|dc.description.abstract||Traditional trade theories, such as the Ricardian and Heckscher-Ohlin models, posit that comparative advantage determines a country’s industrial structure in a liberalized trade environment. However, developments in contemporary trade theory challenge the central tenants of this approach. Ricardian and Heckscher-Ohlin models assume that industries are comprised of homogeneous firms that can be modeled using a representative firm. Under this conception, industrial evolution is driven by comparative advantages. However, empirical evidence of post-liberalisation industrial change indicates that industrial performance is significantly more variable than predicted by traditional models. Even within industries, firms exhibit markedly divergent performance. The new trade theory of heterogeneous firms thus argues that there are fundamental differences between firms, even within narrowly defined industries, and these differences drive a post-liberalisation churning process that results in the reallocation of capital and labour within an industry.
This study takes an innovative approach. Instead of comparing productivity across a large sample of firms in different industries, it uses a case study to examine, in depth, the differences between firms within a particular industry. The industry selected for the study is the South African footwear manufacturing sector. The study employs qualitative research techniques to interrogate the applicability of the new trade theory of heterogeneous firms and, importantly, to investigate the scope for constructive development policy.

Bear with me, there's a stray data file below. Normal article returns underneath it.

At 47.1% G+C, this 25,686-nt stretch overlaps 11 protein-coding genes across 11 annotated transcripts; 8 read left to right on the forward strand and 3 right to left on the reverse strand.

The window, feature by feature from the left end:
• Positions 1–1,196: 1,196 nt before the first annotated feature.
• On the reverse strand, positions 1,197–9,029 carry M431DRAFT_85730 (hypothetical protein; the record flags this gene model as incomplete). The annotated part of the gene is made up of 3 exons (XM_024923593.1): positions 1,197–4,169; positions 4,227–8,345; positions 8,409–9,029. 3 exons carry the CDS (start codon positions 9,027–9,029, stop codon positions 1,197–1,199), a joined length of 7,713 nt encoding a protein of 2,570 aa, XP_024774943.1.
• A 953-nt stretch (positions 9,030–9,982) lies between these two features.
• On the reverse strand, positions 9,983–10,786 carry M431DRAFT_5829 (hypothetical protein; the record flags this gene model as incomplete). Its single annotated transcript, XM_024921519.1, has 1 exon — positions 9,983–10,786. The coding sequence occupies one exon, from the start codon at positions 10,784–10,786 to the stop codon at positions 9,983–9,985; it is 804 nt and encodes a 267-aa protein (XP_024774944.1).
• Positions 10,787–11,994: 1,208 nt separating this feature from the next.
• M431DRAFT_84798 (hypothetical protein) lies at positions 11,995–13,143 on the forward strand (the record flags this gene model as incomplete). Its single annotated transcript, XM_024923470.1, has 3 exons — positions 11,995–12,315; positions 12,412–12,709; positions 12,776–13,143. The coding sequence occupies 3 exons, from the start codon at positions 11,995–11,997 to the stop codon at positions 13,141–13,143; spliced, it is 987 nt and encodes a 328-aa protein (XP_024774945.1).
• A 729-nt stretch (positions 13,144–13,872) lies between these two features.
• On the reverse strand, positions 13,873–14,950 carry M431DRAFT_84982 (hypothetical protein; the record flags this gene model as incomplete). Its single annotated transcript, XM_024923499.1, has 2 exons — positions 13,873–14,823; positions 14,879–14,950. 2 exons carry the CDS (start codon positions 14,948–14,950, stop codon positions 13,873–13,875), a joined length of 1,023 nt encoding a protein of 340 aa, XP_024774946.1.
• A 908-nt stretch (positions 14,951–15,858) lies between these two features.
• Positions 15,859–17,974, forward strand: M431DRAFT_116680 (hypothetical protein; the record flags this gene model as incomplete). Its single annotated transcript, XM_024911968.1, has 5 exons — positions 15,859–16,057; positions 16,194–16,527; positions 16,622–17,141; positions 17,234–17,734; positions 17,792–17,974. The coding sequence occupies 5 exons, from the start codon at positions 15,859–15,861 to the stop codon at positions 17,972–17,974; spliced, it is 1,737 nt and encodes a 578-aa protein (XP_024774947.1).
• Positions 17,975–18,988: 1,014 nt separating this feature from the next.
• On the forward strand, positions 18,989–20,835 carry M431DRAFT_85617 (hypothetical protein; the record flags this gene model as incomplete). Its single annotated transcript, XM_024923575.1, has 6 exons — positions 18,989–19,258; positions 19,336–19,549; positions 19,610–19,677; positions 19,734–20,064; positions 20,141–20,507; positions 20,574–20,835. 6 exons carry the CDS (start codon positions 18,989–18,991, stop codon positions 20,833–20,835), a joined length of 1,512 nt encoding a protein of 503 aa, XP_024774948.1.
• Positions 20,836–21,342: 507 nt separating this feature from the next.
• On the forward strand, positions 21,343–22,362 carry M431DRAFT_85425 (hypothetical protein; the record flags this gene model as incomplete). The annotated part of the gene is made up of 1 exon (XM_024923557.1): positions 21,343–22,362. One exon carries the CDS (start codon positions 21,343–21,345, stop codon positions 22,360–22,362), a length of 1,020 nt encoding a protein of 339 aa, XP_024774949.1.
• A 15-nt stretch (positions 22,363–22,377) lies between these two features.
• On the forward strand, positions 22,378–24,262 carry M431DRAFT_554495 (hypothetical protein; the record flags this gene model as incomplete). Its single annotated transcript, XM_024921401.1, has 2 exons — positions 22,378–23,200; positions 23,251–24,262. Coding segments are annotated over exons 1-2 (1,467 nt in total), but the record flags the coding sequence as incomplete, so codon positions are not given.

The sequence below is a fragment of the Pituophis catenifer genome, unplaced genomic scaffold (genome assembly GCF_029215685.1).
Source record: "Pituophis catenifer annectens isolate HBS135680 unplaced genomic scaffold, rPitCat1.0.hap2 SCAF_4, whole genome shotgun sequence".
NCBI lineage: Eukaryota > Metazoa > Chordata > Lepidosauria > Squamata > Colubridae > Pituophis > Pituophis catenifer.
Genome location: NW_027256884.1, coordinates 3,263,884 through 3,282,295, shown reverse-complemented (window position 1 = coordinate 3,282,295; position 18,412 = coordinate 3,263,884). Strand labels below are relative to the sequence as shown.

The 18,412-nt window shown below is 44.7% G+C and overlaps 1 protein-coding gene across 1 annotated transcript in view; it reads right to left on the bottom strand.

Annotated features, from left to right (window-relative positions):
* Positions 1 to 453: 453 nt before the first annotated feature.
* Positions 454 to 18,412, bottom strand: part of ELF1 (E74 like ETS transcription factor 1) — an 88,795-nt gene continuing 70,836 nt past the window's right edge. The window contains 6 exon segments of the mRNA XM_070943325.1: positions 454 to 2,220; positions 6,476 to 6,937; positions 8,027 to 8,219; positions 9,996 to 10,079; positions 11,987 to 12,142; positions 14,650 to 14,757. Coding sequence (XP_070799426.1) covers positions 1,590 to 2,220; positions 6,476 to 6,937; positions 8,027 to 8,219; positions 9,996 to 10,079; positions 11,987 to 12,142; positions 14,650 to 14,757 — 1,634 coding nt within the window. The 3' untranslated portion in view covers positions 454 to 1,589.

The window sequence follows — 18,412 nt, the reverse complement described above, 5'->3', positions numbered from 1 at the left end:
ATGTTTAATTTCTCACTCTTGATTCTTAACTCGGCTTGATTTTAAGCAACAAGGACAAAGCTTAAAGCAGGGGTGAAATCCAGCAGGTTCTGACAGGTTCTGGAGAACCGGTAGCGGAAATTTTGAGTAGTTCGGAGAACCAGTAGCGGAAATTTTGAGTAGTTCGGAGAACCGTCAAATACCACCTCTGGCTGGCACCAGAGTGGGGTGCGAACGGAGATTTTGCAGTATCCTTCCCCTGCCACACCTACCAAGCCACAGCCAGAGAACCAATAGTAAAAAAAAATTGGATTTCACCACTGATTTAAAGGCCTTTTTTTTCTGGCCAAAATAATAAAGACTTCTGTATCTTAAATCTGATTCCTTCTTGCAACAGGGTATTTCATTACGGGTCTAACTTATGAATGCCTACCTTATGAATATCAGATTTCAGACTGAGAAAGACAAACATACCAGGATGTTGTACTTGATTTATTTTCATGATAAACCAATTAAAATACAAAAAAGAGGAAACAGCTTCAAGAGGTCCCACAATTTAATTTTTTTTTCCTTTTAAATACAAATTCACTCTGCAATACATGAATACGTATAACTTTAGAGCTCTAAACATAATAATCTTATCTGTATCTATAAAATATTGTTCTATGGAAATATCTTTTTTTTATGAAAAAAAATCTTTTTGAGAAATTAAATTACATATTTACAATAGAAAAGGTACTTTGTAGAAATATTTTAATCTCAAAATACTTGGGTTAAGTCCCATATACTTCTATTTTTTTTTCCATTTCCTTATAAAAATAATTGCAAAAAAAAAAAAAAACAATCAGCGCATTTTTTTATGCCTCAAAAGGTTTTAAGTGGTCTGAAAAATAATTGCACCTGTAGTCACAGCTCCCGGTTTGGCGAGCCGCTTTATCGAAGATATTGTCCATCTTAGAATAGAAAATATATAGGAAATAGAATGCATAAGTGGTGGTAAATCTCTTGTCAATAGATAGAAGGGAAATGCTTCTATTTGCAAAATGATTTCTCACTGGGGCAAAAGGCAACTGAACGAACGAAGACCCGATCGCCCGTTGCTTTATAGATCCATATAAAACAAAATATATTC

It finds that there are marked differences between firms in the South African footwear manufacturing sector, and provides evidence that these differences matter. Additionally, it finds evidence of intra-industry reallocations in the period following trade liberalisation. These findings are significant in that they emphasise that in a liberalised trade environment, individual firms possess agency that allows them to develop a competitive advantage that may run contrary to the comparative advantage of the country in which they operate. These findings are helpful in developing a more accurate understanding of trade liberalisation dynamics, and they support the argument for industrial policy support in strategic industries.||en